3. Maggiore ULR, Ferrero S, Mangili G, et al. A systematic review on endometriosis during pregnancy: diagnosis, misdiagnosis, complications and outcomes. Human Reproduction Update. 1 Jan 2016; 22(1), 70-103. Available from: Accessed March 29, 2018.
  4. Wood R, Guidone H, Hummelshoj L. Myths and misconceptions in endometriosis. Accessed March 29, 2018.
  5. Petresin J, Wolf J, Emir S, Muller A, and Boosz AS. Endometriosis-associated maternal pregnancy complications-Case report and literature review. Geburtshilfe Frauenheilkd (English Print). Aug 2016; 76(8), 902-5. Available from: Accessed March 29, 2018.
  6. Schrager S, Falleroni J, Edgoose J. Evaluation and treatment of endometriosis. American Academic of Family Physicians. 2013; 87(2), 107-113. Available from: Accessed March 29, 2018.
  7. Abdominal Adhesions. National Institutes of Health: National Institute of Diabetes and Digestive and Kidney Diseases. Published September 2013. Accessed March 29, 2018.
  8. Abdominal Adhesions. Harvard Health Publishing: Harvard Medical School. Published August 2014. Accessed March 29, 2018.
  9. Hummelshoj L. Adhesions. Accessed March 29, 2018.
  10. De Wilde RL, Alvarez J, et al. Adhesions and endometriosis: Challenges in subfertility management (an expert opinion of the ANGEL-The Anti-Adhesions in Gynaecology Expert PaneL-group). Arch of Gynecology and Obstetrics. 19 Feb 2016; 294, 299-301. Available from: Accessed March 29, 2018.
  11. Kokcu A. Relationship between endometriosis and cancer from current perspective. Archives of Gynecology and Obstetrics. December 2011; 284(6), 1473-9.
  12. Ferrandina G, Palluzzi E, Fanfani F, et al. Endometriosis-associated clear cell carcinoma arising in caesarean section scar: a case report and review of the literature. World J Surg Oncol. 3 Dec 2016; 14, 300. Available from: Accessed March 30, 2018.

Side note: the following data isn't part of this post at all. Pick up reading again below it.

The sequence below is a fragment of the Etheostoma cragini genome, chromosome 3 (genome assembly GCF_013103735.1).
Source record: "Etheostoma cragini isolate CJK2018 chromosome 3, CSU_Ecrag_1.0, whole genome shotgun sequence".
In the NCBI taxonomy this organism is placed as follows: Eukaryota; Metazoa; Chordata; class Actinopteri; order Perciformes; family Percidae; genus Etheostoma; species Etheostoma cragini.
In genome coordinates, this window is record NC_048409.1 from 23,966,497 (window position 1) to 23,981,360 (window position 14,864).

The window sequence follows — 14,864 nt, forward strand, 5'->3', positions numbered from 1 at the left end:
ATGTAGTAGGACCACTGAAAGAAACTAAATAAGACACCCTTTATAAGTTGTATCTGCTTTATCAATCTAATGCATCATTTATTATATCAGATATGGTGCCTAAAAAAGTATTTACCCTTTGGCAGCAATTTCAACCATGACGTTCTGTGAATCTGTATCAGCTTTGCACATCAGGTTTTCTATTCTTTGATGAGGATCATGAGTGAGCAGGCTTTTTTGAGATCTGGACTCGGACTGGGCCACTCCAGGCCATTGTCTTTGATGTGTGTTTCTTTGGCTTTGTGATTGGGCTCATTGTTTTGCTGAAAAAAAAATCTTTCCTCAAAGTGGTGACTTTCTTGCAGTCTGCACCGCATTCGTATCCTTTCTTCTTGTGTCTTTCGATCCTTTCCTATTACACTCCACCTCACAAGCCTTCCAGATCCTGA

13. Tanase Y, Furukawa N, Kobayashi H, Matsumoto T. Malignant transformation from endometriosis to atypical endometriosis and finally to endometrioid adenocarcinoma within 10 years. Case Reports in Oncology. Sept 2013; 6, 480-4. Available from: Accessed March 30, 2018.
  14. Krawcyzk N, Banys-Paluchowski M, Schmidt D, Ulrich U, Fehm T. Endometriosis-associated malignancy. Geburtshilfe und Frauenheilkunde (English Print). Feb 2016; 76(2), 176-81. Available from: Accessed March 30, 2018.
  15. Anxiety Disorders. National Institutes of Health: National Institute of Mental Health. Published March 2016. Accessed March 30, 2018.
  16. Depression. National Institutes of Health: National Institute of Mental Health. Published February 2018. Accessed March 30, 2018.
  17. Facchin F, Barbara G, Dridi D, et al. Mental health in women with endometriosis: Searching for predictors of psychological distress. Human Reproduction. 1 Sept; 32(9), 1855-61.
  18. Laganà AS, La Rosa VL, Rapisarda AMC, et al. Anxiety and depression in patients with endometriosis: Impact and management challenges. Int J Women's Health. 16 May 2017; 9, 323-30. Available from: Accessed March 30, 2018.
  19. Chen LC, Hsu JW, Huang KL, et al. Risk of developing major depression and anxiety disorders among women with endometriosis: A longitudinal follow-up study. Journal of Affective Disorders. 15 Jan 2016; 190, 282-285.
  20. Pasoto S, Abrao MS, Bueno C, Viana VST, Bonfa E. Rheumatic clinical manifestations and fibromyalgia in association with endometriosis. Fertility and Sterility. Feb 2002; 77(1), S7.